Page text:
The second scenario, with a Jonathan victory, simmers in a similar cynicism about Nigeria. Jonathan’s plan to campaign on economic growth, improved infrastructure, and some increased diversification of Nigeria’s oil-based economy was interrupted in April 2014 with the kidnapping by Boko Haram of over 200 girl students (remember the #Bring BackOurGirls campaign; they’re still missing). The fear here is that northerners might believe they have been denied their “turn” to rule since Jonathan had his chance. In fact 800 people were killed in the wake of Jonathan’s 2011 electoral victory. Moreover, escalating terrorism in three northeastern states despite a federal state of emergency there has contributed to not only general insecurity, but also a sense of disenfranchisement. Due to logistical and legal barriers, over a million internally displaced persons may be unable to vote, and Boko Haram’s violence may significantly deter turnout in northern states aligned with the opposition. And if terrorism doesn’t interfere with voting, then the security services might: “There are strong cases of partisan control of security institutions in the country,” warned a leading human rights organization in December. “The Federal government has been very partisan in its use of the Police, Military and the DSS.”  Nearly 50 percent of Nigerians fear “personally becoming a victim of political intimidation or violence” during this election, according to Afrobarometer. I witnessed some of this interference directly, during a recent trip to opposition-controlled Rivers State, where the police have been physically blocking the state House of Assembly from meeting.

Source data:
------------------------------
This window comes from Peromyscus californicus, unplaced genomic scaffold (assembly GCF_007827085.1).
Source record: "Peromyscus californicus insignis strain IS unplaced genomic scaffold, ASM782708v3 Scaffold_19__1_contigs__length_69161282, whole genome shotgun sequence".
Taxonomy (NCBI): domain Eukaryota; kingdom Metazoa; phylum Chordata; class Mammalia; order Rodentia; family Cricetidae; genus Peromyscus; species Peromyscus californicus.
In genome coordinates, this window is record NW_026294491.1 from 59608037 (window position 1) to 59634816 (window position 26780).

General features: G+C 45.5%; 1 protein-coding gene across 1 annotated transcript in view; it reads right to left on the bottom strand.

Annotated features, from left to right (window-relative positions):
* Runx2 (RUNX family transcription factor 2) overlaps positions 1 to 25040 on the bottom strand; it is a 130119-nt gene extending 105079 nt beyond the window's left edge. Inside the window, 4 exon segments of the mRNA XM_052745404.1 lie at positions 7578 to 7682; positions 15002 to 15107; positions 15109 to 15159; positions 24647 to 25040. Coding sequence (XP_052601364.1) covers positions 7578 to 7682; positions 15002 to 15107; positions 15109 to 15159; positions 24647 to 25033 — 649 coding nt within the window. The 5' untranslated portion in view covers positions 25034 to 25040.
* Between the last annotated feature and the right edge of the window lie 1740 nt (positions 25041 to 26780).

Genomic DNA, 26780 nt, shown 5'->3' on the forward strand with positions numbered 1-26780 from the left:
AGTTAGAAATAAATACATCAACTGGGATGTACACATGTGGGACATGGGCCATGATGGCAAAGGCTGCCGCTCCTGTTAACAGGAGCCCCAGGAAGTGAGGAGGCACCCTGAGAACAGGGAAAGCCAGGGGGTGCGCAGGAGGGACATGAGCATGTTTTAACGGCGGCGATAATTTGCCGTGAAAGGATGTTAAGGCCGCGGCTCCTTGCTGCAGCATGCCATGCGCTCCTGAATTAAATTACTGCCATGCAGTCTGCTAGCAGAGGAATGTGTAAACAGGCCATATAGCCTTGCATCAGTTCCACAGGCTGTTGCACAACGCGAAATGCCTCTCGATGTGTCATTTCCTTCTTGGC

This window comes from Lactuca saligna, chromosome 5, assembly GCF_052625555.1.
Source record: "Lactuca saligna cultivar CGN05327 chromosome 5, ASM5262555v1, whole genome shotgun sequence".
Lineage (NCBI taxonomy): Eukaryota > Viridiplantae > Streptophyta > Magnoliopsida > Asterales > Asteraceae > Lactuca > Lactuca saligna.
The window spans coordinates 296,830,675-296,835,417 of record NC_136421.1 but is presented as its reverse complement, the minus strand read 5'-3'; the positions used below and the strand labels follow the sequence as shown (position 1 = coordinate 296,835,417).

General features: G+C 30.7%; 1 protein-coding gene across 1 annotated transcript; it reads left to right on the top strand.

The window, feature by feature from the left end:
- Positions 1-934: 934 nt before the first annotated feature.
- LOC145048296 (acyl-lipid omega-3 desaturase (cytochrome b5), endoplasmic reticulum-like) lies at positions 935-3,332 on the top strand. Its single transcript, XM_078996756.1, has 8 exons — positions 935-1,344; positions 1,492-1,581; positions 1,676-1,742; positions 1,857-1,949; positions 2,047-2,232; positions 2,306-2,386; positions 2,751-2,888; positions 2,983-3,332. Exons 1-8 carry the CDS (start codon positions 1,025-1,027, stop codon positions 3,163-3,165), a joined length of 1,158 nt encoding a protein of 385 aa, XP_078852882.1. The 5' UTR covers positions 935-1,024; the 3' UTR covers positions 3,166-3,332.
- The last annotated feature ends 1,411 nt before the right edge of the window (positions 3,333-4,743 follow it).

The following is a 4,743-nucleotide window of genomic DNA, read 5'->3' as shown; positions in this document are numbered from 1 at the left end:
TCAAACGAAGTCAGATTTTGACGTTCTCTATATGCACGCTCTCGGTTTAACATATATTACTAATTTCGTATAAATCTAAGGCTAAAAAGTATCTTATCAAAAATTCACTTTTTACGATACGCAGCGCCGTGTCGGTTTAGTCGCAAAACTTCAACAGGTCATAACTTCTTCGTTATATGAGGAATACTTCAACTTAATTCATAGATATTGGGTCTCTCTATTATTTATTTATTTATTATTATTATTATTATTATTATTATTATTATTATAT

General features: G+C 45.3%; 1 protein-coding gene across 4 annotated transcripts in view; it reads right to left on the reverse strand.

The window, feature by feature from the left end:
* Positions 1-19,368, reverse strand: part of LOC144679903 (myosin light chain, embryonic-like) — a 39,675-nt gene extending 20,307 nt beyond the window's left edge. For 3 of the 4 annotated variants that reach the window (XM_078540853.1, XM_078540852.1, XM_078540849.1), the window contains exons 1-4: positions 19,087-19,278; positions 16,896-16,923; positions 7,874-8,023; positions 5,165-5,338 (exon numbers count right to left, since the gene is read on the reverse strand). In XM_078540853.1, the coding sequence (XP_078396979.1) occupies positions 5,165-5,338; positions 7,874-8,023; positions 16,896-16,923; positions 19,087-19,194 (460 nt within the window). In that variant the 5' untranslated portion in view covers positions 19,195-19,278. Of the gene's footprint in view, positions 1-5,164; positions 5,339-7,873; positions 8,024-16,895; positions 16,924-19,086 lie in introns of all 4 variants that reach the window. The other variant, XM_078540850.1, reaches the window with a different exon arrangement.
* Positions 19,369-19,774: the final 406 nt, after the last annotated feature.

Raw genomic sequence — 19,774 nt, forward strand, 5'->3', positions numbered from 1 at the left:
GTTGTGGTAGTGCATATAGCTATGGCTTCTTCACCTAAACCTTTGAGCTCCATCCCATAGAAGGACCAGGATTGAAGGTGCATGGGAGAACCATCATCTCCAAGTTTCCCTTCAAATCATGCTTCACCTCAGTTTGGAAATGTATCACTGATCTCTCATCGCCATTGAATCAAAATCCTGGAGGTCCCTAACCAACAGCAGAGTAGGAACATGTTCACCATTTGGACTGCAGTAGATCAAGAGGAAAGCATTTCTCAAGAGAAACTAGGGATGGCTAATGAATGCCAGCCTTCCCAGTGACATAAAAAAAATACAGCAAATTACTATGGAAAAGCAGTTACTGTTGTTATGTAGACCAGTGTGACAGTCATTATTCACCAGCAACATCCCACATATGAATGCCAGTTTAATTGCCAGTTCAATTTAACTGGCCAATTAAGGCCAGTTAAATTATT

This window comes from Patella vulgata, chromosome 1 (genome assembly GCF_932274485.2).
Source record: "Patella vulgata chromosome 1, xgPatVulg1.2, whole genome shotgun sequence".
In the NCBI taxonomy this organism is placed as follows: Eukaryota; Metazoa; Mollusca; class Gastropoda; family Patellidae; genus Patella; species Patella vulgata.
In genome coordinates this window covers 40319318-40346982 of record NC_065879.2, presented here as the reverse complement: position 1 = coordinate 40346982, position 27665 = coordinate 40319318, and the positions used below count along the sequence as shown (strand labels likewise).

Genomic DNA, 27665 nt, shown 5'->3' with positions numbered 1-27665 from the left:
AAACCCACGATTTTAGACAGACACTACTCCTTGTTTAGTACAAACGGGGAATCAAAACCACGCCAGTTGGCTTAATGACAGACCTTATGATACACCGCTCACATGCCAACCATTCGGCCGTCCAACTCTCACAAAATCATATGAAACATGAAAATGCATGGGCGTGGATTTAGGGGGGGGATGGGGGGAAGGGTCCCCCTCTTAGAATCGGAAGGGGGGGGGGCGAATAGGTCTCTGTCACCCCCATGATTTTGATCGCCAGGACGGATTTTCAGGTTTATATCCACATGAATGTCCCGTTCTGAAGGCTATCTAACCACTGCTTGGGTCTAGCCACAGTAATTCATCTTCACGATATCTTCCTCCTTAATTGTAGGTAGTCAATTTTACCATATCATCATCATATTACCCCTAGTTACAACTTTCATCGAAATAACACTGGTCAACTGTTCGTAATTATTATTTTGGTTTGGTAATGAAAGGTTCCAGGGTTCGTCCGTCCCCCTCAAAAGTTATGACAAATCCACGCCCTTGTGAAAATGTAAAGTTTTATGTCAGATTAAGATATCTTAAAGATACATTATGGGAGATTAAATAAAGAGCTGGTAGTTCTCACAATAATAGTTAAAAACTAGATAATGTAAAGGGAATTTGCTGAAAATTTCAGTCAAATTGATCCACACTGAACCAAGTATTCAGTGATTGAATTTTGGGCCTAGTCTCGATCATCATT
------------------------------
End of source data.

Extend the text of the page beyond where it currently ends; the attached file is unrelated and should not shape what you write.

In this context the APC might take to the streets if the election is deemed neither free nor fair. Though such mass mobilization does add an element of uncertainty, the west should keep in mind the grassroots’ essential role in bringing down the dictatorship in the 1990s, defending term limits in 2006, advancing essential electoral reforms in 2010, and getting President Jonathan to focus on Boko Haram. Buhari has populist appeal among those nostalgic – perhaps naively so – for the law and order of “soft” authoritarianism, as well as among northerners who feel excluded from emirate and elite patronage structures (the “talakawa,” in Hausa). But it would be a mistake to take this as a basis for collapse. At the time of this writing, pro-democracy organizations are outside the electoral commission, demanding that the commissioner not give in to calls to delay the election. The Transition Monitoring Group, the Enough is Enough Campaign, Occupy Nigeria, and other groups are prepared to defend Nigeria’s democratic progress.  Nigerians have fought for democracy before, and we shouldn’t underestimate civil society’s willingness and capacity to peacefully defend it.